Coalition’s plan for 160,000 NOM a step in the right direction

Sustainable Population Australia

Sustainable Population Australia (SPA) has welcomed the federal Coalition’s plan to reduce annual net overseas migration (NOM) to 160,000, saying it is “a step in the right direction”.

In the year ending 30 September 2023, NOM reached 548,800.

SPA national president, Peter Strachan, says recent levels of NOM were totally unsustainable in social and environmental terms.

“The most obvious consequence of two decades of rapid population growth has been demand outstripping supply for housing, resulting in a housing crisis,” says Mr Strachan.

“This underpins the overall cost of living crisis of which Prime Minister Albanese is all too aware. Nevertheless, Albanese is failing to deal adequately with the real source of the problem, namely, too many people demanding an affordable roof over their heads.

“It is not the migrants who are to blame. The current government is to blame for allowing immigration numbers to blow out. It has taken baby steps toward reining in student numbers and raising standards of skilled migrants but it needs to go much further and bring NOM down below 100,000 pa.”

Mr Strachan says that immigration policy needs to be set in the context of a broader population policy which should largely be determined by what numbers this continent can ecologically sustain in the long-term.

“All the environmental indicators are going backwards,” says Mr Strachan. “Clearly, we are not living sustainably with the numbers we have. The first priority must be to stabilise our population numbers, preferably below 30 million.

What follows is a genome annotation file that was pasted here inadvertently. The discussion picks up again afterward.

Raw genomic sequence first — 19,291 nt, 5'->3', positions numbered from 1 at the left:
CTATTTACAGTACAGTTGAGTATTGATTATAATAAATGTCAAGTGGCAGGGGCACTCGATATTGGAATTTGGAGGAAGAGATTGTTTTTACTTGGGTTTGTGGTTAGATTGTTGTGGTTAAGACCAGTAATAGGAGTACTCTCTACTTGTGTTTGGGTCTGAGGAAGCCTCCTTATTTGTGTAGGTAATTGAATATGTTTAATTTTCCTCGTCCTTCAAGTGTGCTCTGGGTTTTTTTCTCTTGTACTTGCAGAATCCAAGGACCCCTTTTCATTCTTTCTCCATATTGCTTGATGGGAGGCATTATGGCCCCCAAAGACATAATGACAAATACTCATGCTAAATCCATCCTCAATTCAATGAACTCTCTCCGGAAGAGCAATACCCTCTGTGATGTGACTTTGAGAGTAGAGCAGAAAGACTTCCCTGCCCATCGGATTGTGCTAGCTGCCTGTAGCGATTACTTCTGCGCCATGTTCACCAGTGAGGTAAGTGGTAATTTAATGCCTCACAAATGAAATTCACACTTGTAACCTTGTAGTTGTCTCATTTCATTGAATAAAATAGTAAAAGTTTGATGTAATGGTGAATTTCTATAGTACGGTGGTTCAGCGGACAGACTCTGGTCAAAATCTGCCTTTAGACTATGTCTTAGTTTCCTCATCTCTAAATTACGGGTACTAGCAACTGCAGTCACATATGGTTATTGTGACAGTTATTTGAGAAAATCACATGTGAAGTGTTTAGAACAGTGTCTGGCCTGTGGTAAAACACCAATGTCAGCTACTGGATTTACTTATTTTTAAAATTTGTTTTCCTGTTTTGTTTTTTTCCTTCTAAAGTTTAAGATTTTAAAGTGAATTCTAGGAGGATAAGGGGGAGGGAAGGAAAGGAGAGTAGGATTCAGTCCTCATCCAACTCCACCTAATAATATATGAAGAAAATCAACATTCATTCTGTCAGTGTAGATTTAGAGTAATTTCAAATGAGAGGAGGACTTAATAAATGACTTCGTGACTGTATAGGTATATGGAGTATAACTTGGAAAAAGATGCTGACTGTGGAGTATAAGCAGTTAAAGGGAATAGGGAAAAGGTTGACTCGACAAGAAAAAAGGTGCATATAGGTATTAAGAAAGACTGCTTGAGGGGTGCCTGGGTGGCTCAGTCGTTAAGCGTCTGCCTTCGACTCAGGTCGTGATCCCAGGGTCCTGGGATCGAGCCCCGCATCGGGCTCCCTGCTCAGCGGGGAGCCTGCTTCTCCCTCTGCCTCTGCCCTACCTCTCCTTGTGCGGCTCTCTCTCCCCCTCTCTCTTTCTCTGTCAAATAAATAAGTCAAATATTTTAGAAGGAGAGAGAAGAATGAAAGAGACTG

“Natural increase (births minus deaths) is slowly declining thanks to below replacement fertility. We don’t need to change that. What we do need to change is immigration as it makes up four fifths of Australia’s population growth.

“The Coalition’s 160,000 pa target is a good start but needs to be halved again if we are to stabilise our numbers. It is still big enough to allow a humanitarian component of 20,000 pa, a reasonable spouse and dependent intake, and a skilled program, but one restricted to people with actual job offers at above median salaries.

“SPA is not opposed to agricultural and aged care workers coming in on temporary visas from the Pacific and East Timor but the time they spend in Australia should be limited to six months each year so they can maintain their life back home.

“It is imperative that Australia builds up its own skills base through better funding of Universities and TAFE, and by ending rorts that undercut wages with cheaper migrants.”

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